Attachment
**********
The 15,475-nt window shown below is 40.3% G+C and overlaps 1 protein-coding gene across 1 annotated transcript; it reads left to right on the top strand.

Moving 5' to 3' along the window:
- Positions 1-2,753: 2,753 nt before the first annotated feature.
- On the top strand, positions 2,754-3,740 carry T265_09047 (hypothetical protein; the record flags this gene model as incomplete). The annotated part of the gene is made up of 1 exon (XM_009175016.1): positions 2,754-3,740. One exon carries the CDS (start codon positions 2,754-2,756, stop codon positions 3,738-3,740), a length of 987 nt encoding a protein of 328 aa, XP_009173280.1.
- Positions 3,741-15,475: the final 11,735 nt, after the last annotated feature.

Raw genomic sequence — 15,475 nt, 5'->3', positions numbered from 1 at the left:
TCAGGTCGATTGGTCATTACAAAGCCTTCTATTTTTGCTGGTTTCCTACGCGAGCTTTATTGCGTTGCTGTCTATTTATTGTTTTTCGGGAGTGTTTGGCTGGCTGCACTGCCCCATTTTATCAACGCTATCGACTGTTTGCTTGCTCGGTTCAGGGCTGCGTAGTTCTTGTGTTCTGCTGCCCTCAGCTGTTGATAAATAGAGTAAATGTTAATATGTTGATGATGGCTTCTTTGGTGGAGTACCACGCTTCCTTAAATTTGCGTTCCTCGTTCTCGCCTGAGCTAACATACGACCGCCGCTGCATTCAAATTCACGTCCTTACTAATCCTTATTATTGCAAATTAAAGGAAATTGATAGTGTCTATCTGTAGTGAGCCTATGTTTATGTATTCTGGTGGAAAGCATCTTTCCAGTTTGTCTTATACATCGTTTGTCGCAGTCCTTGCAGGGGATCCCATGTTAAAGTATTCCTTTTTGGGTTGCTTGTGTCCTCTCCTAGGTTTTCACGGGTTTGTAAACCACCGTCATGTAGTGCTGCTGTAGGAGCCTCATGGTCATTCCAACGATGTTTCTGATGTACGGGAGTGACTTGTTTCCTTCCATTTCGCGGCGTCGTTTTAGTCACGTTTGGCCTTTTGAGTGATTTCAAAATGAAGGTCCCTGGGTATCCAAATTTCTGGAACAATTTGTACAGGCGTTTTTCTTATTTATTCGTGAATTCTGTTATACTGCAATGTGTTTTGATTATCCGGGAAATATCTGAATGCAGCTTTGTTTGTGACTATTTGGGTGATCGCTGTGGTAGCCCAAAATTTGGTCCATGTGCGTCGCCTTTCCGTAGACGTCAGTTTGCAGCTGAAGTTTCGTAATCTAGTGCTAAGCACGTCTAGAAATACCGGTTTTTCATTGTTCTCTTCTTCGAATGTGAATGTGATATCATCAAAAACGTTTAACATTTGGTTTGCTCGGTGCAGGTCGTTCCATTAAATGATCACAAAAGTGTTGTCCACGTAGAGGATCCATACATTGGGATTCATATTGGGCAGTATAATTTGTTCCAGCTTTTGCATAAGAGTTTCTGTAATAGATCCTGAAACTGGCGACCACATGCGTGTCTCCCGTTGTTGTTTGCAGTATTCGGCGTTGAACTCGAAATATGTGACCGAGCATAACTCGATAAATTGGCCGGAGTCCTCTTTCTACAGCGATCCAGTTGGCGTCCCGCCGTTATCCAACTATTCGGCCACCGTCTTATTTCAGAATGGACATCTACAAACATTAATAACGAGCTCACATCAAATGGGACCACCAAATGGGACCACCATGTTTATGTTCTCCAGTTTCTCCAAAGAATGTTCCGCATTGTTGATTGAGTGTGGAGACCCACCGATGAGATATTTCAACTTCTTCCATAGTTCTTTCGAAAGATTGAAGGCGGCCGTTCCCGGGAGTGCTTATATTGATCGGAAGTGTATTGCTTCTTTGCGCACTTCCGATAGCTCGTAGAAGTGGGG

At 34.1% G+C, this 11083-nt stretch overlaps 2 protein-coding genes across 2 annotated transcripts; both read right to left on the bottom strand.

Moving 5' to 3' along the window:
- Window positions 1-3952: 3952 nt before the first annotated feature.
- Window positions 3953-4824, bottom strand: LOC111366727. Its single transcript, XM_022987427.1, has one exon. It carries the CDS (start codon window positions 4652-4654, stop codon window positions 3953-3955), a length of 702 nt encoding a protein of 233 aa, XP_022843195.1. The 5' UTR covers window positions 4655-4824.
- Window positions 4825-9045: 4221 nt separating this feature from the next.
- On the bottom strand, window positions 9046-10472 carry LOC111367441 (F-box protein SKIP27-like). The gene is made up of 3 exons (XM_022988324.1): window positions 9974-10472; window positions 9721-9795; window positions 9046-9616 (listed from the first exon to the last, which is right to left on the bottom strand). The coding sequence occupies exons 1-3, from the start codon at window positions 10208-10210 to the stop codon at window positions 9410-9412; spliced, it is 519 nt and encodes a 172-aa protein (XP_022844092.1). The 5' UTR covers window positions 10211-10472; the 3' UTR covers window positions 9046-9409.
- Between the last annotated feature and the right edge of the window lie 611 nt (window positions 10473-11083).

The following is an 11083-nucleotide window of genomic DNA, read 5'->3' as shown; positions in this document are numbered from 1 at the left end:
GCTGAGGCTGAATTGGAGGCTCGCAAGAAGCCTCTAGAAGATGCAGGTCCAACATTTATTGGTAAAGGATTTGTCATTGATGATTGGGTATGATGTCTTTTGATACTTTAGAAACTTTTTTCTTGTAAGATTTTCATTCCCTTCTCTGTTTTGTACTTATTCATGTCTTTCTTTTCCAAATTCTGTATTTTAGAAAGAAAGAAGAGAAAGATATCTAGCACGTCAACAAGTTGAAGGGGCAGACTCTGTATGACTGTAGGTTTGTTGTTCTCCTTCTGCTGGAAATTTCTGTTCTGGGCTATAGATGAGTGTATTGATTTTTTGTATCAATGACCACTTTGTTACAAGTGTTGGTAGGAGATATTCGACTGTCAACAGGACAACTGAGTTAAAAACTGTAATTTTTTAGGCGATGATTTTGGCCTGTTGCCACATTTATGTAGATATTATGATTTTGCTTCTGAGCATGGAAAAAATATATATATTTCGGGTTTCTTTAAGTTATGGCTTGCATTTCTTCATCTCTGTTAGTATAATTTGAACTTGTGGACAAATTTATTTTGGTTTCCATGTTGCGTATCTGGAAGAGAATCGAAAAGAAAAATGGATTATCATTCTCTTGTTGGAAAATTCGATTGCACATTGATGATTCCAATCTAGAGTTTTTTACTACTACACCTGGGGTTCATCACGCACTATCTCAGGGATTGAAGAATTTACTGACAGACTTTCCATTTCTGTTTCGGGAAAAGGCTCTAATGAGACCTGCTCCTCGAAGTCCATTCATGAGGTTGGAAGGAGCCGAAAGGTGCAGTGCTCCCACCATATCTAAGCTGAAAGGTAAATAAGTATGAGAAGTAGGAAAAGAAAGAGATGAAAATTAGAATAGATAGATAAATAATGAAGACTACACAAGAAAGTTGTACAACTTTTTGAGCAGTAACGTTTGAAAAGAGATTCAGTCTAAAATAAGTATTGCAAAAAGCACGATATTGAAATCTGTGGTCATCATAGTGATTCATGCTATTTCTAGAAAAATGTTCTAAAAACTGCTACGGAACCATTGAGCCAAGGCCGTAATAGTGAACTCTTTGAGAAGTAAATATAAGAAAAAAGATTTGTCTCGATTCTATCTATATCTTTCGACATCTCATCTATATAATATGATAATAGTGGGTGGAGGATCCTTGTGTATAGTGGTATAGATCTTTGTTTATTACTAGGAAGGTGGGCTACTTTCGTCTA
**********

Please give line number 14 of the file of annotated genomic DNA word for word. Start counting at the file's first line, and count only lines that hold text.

- Between the last annotated feature and the right edge of the window lie 611 nt (window positions 10473-11083).